After I graduated FSL discovery year, I always wanted to do a blog post just for the sake of it. In my discovery years, I viewed the blog posts as a chore; but now, as I graduated, I think writing these blogs are enjoyable. More or less, I regret not writing more blogs in my discovery. Anyways, if I am allowed to write more on this site, (which I hope I am) I will continue my blogging journey.
So… Today, I brought the hexaflexagon story with me. Familiar with recreational math or not, please bear with me on this interesting and RECREATIONAL (I claim), math journey. I added some fictional thinking patterns of the mathematicians so that the story telling doesn’t get boring.
This math story that I am about to tell originated from Arthur H. Stone who just moved from England to U.S. in 1939. He got school supplies from England and brought it to U.S., and on the first day of school, he found out that his new American paper doesn’t fit in his old English binder. It was, in fact, too wide, and hanged out. He had to trim off the extra paper and ended up with the strips of paper. And to keep himself amused in the next lecture, Arthur folded it into shapes. And one of them, turned out to be special, very special; in fact, it was a special hexagon, a collapsible hexagon.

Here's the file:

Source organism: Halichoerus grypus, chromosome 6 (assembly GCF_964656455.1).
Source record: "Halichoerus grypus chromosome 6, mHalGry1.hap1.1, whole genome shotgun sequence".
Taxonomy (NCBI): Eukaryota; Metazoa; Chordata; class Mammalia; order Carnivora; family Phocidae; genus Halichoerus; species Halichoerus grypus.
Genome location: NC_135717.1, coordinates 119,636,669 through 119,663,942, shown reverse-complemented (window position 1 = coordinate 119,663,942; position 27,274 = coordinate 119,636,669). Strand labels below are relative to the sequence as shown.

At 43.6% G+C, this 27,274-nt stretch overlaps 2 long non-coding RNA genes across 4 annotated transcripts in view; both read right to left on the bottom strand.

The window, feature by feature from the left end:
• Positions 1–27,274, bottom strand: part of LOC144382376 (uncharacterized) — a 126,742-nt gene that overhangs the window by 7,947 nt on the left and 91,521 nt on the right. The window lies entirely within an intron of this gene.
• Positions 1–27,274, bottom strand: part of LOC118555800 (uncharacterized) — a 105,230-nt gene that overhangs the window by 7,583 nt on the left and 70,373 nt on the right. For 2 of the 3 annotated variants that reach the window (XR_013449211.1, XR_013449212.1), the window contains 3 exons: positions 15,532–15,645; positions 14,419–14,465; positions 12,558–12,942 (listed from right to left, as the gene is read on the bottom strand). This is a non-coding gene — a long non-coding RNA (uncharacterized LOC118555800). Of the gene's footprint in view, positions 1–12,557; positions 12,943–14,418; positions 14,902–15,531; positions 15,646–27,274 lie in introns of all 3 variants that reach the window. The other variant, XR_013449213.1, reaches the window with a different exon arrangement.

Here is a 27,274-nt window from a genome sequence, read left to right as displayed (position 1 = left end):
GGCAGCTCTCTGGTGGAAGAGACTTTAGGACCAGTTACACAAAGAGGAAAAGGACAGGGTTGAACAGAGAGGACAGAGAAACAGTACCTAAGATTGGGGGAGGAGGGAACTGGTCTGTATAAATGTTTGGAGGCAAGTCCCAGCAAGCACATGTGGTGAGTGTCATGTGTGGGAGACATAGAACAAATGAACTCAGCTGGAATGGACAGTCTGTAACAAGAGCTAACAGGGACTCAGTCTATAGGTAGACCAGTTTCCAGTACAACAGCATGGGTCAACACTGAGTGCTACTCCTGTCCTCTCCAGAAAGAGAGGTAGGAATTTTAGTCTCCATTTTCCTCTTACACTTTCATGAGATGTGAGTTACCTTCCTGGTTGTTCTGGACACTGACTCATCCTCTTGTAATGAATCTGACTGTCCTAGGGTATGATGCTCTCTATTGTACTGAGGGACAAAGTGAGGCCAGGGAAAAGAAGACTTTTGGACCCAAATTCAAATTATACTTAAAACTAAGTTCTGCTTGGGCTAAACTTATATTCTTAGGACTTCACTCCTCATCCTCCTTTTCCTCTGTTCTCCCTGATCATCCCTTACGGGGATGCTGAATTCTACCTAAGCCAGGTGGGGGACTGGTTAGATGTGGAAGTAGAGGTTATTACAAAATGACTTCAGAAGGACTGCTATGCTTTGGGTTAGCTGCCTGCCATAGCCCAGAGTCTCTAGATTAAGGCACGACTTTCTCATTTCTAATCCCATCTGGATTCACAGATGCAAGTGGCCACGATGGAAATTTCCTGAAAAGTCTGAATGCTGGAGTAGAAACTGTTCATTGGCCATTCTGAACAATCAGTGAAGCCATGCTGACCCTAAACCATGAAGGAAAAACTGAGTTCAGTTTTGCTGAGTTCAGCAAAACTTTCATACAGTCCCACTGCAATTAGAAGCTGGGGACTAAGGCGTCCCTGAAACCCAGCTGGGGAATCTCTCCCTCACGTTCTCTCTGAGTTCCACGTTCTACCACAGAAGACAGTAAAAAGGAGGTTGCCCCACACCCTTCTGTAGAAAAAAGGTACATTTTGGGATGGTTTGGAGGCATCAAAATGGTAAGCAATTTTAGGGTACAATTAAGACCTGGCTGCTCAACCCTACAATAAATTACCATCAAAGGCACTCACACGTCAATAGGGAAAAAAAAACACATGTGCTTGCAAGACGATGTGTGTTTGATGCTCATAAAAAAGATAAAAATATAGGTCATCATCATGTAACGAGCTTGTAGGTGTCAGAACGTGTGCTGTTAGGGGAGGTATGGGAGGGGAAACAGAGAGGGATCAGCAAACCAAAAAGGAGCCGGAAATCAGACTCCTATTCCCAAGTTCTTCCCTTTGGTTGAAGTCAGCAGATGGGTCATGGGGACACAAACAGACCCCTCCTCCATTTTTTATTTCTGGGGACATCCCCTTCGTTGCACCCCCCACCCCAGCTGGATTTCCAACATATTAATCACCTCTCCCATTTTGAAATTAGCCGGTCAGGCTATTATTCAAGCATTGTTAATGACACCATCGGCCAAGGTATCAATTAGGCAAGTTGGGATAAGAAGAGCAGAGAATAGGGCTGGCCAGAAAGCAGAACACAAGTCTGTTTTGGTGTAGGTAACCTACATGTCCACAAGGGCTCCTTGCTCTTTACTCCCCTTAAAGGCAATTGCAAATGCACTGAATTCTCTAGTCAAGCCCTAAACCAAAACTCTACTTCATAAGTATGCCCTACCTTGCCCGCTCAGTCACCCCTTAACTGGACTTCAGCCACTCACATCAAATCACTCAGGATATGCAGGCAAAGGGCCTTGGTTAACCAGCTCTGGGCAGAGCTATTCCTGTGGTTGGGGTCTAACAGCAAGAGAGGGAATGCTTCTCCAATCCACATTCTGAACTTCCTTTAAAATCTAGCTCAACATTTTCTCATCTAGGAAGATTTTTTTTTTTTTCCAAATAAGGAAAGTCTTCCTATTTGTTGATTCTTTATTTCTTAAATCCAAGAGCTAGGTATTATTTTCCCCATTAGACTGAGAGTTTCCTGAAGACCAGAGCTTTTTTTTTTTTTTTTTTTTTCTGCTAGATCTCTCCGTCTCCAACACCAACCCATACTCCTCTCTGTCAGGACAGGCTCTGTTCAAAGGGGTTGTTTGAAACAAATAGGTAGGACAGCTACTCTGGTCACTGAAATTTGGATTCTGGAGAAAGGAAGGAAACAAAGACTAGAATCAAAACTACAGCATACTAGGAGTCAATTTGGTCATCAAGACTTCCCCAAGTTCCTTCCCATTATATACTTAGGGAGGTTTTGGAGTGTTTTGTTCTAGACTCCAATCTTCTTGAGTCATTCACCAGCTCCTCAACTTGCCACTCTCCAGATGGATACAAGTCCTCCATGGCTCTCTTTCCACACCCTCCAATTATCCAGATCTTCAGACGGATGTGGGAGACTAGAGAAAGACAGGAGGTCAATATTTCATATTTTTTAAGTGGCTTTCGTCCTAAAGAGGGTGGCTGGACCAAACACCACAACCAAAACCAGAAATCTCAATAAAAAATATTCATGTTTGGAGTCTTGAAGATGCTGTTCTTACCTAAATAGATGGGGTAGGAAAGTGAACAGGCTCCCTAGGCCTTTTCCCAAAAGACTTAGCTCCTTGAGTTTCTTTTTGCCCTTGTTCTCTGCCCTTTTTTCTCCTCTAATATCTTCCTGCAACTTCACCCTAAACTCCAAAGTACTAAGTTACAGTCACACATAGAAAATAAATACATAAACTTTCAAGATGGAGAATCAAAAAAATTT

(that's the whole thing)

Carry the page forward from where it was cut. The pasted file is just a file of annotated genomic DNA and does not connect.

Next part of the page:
Well, a strip of paper is quite fascinating; you can fold it into stars, squares, and fancy spirals. However, Stone wrapped it around in a hexagon with a nice symmetric cycle. In fact, the strip of paper was long enough to make a stable hexagon. Stone folded it on all the symmetry line and had a collapsible hexagon to amuse him a little in class. As the lecture went on and on with his very funny jokes, Stone was thinking about the hexagon: “since hexagons have 6-way symmetry, why don’t try 3-way fold with the flappy side up, and collapsing it down.” Suddenly his hexagon decides to open right up. “Wait what?” He closed it back up and undid it. “The center is secured and cannot be opened. But if you fold it symmetrically again, it flips inside out. Weird!” Stone knew he had found something bizarre and decided to recreate a new model with colored sides. In his journey to color it, Stone found out his paper had three sides. “Now this thing is definitely worth something! Therefore, a cool name is a must. And since it shapes like a hexagon and it is flexible; and flex rhymes with hex, hexaflexagon it is. ”
And that is about it. Even though hexaflexagon is extremely interesting as the name sounds, it is hard to apply hexaflexagon into daily life. We generally do not “flex” anything in our daily life. In the 1960s, an attempt to incorporate hexaflexagon in toys failed. The recreational element, however, will forever remain in hexaflexagons.